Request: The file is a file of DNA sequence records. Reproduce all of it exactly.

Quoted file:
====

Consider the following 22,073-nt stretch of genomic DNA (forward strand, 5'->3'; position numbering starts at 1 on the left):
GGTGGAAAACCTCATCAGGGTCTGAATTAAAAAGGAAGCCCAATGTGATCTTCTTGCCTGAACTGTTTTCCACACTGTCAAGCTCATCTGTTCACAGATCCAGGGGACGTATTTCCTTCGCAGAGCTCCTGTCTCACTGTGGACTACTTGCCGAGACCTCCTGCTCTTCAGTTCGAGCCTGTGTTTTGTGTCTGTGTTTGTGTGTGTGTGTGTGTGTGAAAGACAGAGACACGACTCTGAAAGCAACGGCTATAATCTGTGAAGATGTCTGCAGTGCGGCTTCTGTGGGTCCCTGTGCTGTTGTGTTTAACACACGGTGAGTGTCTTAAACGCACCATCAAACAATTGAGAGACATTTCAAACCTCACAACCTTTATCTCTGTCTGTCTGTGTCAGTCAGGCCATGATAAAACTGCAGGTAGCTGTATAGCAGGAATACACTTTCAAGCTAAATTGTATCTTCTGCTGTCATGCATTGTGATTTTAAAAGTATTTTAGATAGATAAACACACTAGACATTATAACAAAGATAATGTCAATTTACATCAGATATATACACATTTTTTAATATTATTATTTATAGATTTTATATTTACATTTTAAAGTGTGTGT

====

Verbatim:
Consider the following 22,073-nt stretch of genomic DNA (forward strand, 5'->3'; position numbering starts at 1 on the left):
GGTGGAAAACCTCATCAGGGTCTGAATTAAAAAGGAAGCCCAATGTGATCTTCTTGCCTGAACTGTTTTCCACACTGTCAAGCTCATCTGTTCACAGATCCAGGGGACGTATTTCCTTCGCAGAGCTCCTGTCTCACTGTGGACTACTTGCCGAGACCTCCTGCTCTTCAGTTCGAGCCTGTGTTTTGTGTCTGTGTTTGTGTGTGTGTGTGTGTGTGAAAGACAGAGACACGACTCTGAAAGCAACGGCTATAATCTGTGAAGATGTCTGCAGTGCGGCTTCTGTGGGTCCCTGTGCTGTTGTGTTTAACACACGGTGAGTGTCTTAAACGCACCATCAAACAATTGAGAGACATTTCAAACCTCACAACCTTTATCTCTGTCTGTCTGTGTCAGTCAGGCCATGATAAAACTGCAGGTAGCTGTATAGCAGGAATACACTTTCAAGCTAAATTGTATCTTCTGCTGTCATGCATTGTGATTTTAAAAGTATTTTAGATAGATAAACACACTAGACATTATAACAAAGATAATGTCAATTTACATCAGATATATACACATTTTTTAATATTATTATTTATAGATTTTATATTTACATTTTAAAGTGTGTGT